Five Favourite Films with Richard Curtis
The director and Comic Relief mastermind shares his picks.
Richard Curtis has a plan. "What I've decided is to choose recent films," he explains to RT. "I do think that often people get stuck in always picking the five greatest films of all time, films they saw between the ages of 17 and 22, because that's when you're forming your opinions. I think I'll talk about modern films, which aren't necessarily the greatest films ever made, but are five great films."
Modern films are certainly Curtis' bread-and-butter. Best known for defining a genre with Four Weddings and a Funeral, the writer of Notting Hill and Bridget Jones's Diary turned to feature directing in 2003 with Love, Actually -- an entire career on the big-screen set in the here and now. The Boat that Rocked, out on DVD and Blu-ray in the UK this week and soon to hit US cinemas retitled Pirate Radio, is his first 'period' film and he doesn't go much further back in time than the swinging 60s.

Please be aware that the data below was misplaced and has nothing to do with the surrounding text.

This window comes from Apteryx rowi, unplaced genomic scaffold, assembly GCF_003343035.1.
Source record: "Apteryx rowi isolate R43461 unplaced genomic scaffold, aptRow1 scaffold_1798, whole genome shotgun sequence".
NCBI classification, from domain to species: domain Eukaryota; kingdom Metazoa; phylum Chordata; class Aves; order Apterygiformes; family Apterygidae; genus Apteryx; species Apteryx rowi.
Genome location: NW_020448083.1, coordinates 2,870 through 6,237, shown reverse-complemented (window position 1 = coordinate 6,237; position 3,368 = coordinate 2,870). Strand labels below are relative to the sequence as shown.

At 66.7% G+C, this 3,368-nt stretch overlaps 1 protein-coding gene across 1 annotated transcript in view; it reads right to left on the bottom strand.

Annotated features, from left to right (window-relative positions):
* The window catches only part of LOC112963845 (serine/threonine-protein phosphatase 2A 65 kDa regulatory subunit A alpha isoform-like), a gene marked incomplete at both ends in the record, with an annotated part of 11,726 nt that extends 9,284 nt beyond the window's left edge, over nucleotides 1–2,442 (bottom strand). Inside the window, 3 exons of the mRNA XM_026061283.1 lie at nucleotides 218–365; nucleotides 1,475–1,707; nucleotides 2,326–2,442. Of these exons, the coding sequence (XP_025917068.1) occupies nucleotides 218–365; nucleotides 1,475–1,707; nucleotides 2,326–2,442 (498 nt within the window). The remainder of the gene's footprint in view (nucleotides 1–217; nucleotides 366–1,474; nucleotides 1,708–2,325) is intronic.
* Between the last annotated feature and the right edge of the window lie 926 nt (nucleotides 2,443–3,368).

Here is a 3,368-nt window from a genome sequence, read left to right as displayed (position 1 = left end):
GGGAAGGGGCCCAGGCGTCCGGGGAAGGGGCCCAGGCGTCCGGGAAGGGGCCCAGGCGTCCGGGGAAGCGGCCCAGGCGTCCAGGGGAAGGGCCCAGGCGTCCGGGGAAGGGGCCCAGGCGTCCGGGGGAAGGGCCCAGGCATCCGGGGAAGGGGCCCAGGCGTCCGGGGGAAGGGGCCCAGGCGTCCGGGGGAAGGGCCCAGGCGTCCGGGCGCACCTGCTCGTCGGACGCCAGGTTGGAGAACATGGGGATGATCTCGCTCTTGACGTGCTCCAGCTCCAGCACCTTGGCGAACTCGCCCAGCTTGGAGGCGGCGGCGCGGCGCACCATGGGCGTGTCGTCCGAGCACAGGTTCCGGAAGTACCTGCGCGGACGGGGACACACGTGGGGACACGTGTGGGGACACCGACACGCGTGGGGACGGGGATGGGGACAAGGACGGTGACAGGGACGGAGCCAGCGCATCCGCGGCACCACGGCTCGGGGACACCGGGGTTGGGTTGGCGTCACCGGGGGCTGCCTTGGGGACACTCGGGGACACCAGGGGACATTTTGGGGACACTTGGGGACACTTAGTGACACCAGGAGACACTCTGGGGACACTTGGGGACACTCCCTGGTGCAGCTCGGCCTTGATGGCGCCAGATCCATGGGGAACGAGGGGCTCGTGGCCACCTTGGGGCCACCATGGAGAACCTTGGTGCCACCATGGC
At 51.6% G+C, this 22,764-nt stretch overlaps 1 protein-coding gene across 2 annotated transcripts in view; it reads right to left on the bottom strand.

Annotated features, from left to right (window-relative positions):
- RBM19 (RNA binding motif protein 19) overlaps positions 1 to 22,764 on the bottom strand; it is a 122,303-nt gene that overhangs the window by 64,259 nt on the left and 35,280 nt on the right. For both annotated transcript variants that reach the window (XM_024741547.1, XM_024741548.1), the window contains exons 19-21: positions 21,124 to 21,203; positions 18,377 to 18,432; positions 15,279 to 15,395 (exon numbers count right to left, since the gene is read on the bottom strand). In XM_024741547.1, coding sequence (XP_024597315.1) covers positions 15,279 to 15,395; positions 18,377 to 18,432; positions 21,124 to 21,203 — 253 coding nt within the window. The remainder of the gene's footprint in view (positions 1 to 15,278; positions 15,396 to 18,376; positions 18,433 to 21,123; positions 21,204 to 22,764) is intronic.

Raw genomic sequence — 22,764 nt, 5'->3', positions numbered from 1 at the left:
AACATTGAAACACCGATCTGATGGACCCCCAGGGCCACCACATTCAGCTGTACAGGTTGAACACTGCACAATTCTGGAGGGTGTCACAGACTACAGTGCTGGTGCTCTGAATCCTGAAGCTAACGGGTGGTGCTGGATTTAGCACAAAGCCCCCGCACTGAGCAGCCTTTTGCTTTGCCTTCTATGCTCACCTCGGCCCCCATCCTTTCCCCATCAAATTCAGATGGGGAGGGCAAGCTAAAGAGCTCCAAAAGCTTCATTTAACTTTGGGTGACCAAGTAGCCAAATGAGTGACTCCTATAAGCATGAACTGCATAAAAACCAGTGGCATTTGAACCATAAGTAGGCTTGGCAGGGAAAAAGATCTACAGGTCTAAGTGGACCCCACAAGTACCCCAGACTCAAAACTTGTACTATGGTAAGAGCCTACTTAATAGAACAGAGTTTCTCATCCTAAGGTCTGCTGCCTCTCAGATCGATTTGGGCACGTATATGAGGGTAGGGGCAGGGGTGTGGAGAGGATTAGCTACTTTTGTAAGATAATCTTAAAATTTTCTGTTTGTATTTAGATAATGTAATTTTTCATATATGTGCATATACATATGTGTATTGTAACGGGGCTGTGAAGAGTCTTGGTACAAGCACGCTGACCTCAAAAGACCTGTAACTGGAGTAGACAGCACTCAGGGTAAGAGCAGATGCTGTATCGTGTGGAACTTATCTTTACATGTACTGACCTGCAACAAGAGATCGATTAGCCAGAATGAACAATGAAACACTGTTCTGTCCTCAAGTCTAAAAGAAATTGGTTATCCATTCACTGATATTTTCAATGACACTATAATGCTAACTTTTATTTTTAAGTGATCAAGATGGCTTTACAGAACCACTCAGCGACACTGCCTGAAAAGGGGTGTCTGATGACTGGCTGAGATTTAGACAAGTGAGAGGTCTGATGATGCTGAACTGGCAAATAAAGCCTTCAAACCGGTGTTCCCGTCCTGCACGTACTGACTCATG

On the small-screen, he's Britain's ruling king of comedy, giving us the ultimate history lesson through the various series of Blackadder, and defining comedy for the 80s and 90s through BBC favourites Mr. Bean, The Vicar of Dibley and Spitting Image. In 1985 he founded Comic Relief, which has raised £80m for good causes this year alone.
Read on to learn about the five films he can't do without.
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